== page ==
Carbon Craft Design creates tiles best sooted for the Indian environment


If one were to paint a landscape image of rural India, it would probably be dotted with cows, fields and the occasional train. If you have ever travelled by Indian Railways, you may have marvelled over cement chimneys in the middle of nowhere coughing out a magnificent black smoke. The putrid smell is often hard to miss, a commonality in the most deprived, parched landscapes of India. A dark secret that comes with harsh realities. The Building and Construction Industry is the largest consumer of raw materials and I sir responsible for 39% of the total energy-related-carbon emissions according to the World Green Building Council.


In this tale, we travel with Architect Tejas Sidnal whose Carbon Craft Designs has created Carbon Tile, the first of its name made of upcycled carbon by using carbon waste as a resource. Carbon Tiles is addressing and dealing with the climate change issue by using principles of local design and sustainable craft. These tiles are an attempted solution to architects, businesses and end-consumers to engage in climate action through a common building material.


It was in Architecture College that Tejas Sidnal stumbled upon the concept of Biomimicry which is the science of taking inspiration from nature and emulating it into design. His passion also led him to explore sustainable innovative strategies for designing. Today, he directs and runs Breathe- an international visiting school that intersects Biomimicry, Material Science and Design. His vision lies in marrying Technology, Craft and Design to create scalable, sustainable products.


Carbon Craft Design uses a 200-year-old Indian craft to put back carbon soot into the system by creating monochromatic tiles that are equivalent to cleansing 30,000 Litres of air each. It was while researching clean air as Director of Breathe that Tejas found that 39% of global carbon emissions came from the construction and building industry. Their initial journey led to a collaboration with Kaalink founder Anirudh Sharma where the two merged to create a solution to pollution. Tejas Sidnal today continues in pursuit of this dream with his small yet dedicated team.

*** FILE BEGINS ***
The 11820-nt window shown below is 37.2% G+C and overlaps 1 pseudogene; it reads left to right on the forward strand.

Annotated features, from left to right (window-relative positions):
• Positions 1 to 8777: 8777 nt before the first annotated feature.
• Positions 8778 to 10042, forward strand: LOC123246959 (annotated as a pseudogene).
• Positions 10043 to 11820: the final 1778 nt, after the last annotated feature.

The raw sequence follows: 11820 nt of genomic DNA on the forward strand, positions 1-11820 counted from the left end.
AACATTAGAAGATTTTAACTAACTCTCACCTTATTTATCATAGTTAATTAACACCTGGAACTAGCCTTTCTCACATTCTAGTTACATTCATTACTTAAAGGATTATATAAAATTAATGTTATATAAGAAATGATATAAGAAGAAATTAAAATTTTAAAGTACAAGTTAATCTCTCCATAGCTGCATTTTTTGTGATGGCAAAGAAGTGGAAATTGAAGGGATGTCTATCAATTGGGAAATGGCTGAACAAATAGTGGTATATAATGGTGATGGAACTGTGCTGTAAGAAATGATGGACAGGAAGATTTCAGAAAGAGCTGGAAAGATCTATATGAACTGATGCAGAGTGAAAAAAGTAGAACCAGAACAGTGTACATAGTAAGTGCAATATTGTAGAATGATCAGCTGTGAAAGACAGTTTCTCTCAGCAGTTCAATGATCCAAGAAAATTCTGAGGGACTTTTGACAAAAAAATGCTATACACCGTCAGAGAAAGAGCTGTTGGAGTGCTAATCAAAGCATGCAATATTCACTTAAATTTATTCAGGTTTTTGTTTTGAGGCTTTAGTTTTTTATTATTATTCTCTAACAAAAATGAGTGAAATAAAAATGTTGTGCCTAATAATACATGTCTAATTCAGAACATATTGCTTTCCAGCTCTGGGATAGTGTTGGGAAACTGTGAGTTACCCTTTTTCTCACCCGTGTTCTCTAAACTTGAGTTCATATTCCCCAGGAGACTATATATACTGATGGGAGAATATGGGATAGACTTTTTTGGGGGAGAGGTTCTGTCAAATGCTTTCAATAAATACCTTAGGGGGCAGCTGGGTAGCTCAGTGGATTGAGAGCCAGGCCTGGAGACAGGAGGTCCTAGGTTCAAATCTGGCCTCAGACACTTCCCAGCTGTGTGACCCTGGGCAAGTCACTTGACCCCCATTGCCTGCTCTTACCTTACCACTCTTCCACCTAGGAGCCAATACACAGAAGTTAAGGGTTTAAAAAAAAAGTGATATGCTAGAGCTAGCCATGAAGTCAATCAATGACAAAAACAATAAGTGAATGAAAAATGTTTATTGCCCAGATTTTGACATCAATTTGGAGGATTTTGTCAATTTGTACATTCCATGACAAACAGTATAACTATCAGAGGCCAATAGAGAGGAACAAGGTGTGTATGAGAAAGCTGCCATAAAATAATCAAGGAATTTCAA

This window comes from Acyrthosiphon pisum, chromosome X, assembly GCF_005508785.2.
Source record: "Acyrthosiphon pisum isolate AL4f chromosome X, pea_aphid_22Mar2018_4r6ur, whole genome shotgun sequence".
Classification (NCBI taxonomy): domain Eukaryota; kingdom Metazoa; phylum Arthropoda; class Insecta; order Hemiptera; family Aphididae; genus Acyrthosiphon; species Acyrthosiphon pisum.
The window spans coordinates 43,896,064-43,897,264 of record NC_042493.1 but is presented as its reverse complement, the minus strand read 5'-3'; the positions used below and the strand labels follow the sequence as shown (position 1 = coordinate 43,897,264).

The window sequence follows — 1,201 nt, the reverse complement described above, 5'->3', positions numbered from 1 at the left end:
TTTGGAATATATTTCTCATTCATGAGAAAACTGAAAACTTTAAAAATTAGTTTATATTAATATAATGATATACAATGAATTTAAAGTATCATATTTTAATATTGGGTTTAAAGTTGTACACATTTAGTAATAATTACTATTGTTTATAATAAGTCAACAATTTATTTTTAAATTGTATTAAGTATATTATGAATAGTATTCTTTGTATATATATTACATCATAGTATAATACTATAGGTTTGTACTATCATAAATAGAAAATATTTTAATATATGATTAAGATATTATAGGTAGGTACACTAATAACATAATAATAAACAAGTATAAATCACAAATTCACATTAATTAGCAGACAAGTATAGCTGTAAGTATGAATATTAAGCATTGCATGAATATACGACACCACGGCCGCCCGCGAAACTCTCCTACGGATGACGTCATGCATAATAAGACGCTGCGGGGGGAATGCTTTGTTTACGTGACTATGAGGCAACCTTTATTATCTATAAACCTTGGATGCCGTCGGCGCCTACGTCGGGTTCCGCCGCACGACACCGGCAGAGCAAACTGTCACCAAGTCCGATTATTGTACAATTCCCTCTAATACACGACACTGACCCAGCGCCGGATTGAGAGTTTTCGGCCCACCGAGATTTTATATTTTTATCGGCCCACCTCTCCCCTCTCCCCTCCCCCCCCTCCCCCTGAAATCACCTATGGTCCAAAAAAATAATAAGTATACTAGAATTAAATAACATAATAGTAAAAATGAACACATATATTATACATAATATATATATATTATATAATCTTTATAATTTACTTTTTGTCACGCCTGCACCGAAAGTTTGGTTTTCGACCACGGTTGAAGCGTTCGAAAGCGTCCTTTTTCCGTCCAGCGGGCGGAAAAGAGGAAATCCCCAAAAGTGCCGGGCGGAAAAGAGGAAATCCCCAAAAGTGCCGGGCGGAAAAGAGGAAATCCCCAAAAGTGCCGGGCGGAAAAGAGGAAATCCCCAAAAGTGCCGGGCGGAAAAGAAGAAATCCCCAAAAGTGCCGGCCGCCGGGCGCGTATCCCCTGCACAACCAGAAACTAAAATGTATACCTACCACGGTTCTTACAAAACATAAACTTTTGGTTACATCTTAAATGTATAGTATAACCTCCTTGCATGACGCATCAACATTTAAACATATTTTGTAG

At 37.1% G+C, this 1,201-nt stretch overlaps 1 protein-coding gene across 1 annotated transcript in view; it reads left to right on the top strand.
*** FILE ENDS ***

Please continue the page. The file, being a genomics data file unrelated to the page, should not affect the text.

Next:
Carbon Craft Designs tiles use one-fifth of the energy that is usually used to manufacture vitrified tiles. A hydraulic Press helps eliminate the time and excess energy otherwise required and undertaken by common tile manufacturers. Carbon Craft Design today creates an energy-intensive solution that works with factories and producers of black carbon to help put it back within the system. Tejas Sidnal discovered that all the jet-black smoke wreaking havoc in the air was thanks to excessive burning of petrol, fuel and other waste material that was sold by the Pyrolysis factories to cement factories and brick kilns. Carbon Craft Design collect, treat and upcycle this raw material from Tyre Pyrolysis factories.


Tyre Pyrolysis factories are under their radar for the rich amounts of carbon they possess and release. Pyrolysis is a method where industrial material is burned in a controlled setting without oxygen, thus creating carbon. In India, 20 Crore tyres are burned annually generating at least 1,500 tonnes of Carbon. India is home to at least 2,000 such toxic generators which usually burn raw material that coughs out this poisonous black carbon by the hour, dancing its way through chimneys and into our nose and lungs. The carbon waste which is generated from burning these tyres is then sold to brick kilns and cement factories for its high calorific value.


Carbon Craft: The Tiles come in six monochromatic shades; four greys, black and white and fifteen designs. The unique factor here is the traditional handcrafted tile and stencil-making process, an art-form they are trying to revive by balancing the manual and the mechanised method. Grey as a colour is difficult to standardise and most of the compositions differ based on the raw materials used in the process of heating it. Other materials that go into the making of this unique tile are Carbon, Marble Chips, Marble Powder and binding material. However, a lot depends on the type of raw material acquired, how it is burnt, the content of moisture, what fuel has been used to burn it, and various other intricate details often locked within industrial walls.


The stencils used require a 15-day process which is done by their artists in Morbi, Gujarat. The process is one where each part is calibrated and has to be cut with careful precision to a certain angle, which then has to fit the base of the tile perfectly.


While Covid-19 has created several challenges in terms of business and economy, Tejas Sidnal sees a future for his tiles in a market that will slowly be forced to take the environmental way out. His vision, beyond silvery clouds looming with black carbon is to integrate his tiles into mainstream architecture and design for a cleaner India.